McPherson Square info tent “demolished,” not to be replaced
|May 7, 2012||Posted by Coulter Loeb under News, Stories, Web Only|
U.S. Park Police confiscated the Occupy DC information tent on the morning of May 7 between the hours of 8:00 and 9:00 a.m. According to occupiers, the tent will not be replaced and the services formerly provided by the tent will be split between two locations.
Park Police, under the leadership of Sgt. Todd Reid, cited violation of the U.S. Park Service’s camping regulations as the reason for removing the tent. The removal took place after an occupier was allegedly found asleep in the tent around 4:30 a.m. Materials confiscated from McPherson Square have been transferred to the U.S. Park Police District 1 headquarters.
Supplies formally housed in the tent are being redistributed to two locations. In the park, the neighboring food tent will be used to house some items, and others will be removed to the new Occupy Resource Center located on the 6th floor of 1112 16th Street NW. According to James Van Orden, who was present when police taped off the area surrounding the information tent before removing it, “It will be easy to make [the old food tent] the main tent here in McPherson Square.”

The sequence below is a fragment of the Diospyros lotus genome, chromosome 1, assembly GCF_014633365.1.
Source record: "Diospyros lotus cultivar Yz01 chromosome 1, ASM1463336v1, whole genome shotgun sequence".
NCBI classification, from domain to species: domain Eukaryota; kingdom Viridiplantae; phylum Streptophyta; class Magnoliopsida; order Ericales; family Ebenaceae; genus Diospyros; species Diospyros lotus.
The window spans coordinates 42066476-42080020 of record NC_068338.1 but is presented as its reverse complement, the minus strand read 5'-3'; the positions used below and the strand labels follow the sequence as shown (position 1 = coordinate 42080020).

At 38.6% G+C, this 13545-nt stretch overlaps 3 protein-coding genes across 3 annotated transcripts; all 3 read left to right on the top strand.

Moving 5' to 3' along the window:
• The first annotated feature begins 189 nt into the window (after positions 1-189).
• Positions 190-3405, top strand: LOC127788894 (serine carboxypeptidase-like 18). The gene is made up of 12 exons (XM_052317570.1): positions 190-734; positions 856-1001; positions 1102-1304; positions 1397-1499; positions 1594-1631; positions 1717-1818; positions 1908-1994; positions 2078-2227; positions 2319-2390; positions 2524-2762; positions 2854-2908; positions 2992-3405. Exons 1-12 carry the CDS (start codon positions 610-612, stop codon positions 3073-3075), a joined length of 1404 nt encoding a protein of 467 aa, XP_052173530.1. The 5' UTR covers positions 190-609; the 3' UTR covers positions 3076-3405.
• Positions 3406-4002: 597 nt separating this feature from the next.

Despite the removal of the information tent, spirits in the park remain high. “Getting that [tent] cleared out I think is not altogether a bad thing. [The tent’s confiscations] can be used progressively and constructively for growth instead of destruction,” noted Georgia Pearce as she packed up supplies for the Occupy Resource Center. “With the way the dirt has been packed down underneath it, it looks like the tent has been here for five years.”
The move contributes to a larger effort to decide what sort of presence Occupy DC will continue to have in the McPherson Square. According to Pearce, “I think we still need to keep a presence in the park, but I think we need to reevaluate what kind of presence and how that presence is seen by the public.” She cited the fact that people not associated directly with the movement were using the tent as a place for “hanging out.” and that this drove off some people who actually wanted information. “Changing the location of [the Information Tent], having it under the open canopy of the old food tent versus a camping-style tent, will help us with transparency,” said Pearce.